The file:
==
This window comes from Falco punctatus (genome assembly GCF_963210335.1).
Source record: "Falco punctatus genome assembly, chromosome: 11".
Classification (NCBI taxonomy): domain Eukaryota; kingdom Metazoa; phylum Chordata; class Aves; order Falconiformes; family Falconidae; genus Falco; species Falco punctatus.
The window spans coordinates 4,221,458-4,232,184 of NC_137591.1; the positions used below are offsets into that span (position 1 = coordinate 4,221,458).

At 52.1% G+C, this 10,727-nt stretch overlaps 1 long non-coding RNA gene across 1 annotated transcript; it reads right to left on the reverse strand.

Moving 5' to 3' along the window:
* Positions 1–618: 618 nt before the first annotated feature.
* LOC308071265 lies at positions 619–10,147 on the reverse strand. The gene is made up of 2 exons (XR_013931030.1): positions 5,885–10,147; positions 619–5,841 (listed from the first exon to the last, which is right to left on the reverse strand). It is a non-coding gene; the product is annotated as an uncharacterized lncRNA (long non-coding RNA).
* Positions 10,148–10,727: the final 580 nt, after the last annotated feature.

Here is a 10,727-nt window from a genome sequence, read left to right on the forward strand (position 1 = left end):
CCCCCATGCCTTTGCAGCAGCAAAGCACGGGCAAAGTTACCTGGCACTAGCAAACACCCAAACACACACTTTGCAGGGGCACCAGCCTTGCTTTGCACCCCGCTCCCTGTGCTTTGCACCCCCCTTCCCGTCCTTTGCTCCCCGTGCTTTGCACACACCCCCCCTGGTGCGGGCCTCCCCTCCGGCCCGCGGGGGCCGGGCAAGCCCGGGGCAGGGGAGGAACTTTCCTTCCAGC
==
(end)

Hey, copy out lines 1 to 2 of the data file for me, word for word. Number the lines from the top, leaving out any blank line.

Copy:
This window comes from Falco punctatus (genome assembly GCF_963210335.1).
Source record: "Falco punctatus genome assembly, chromosome: 11".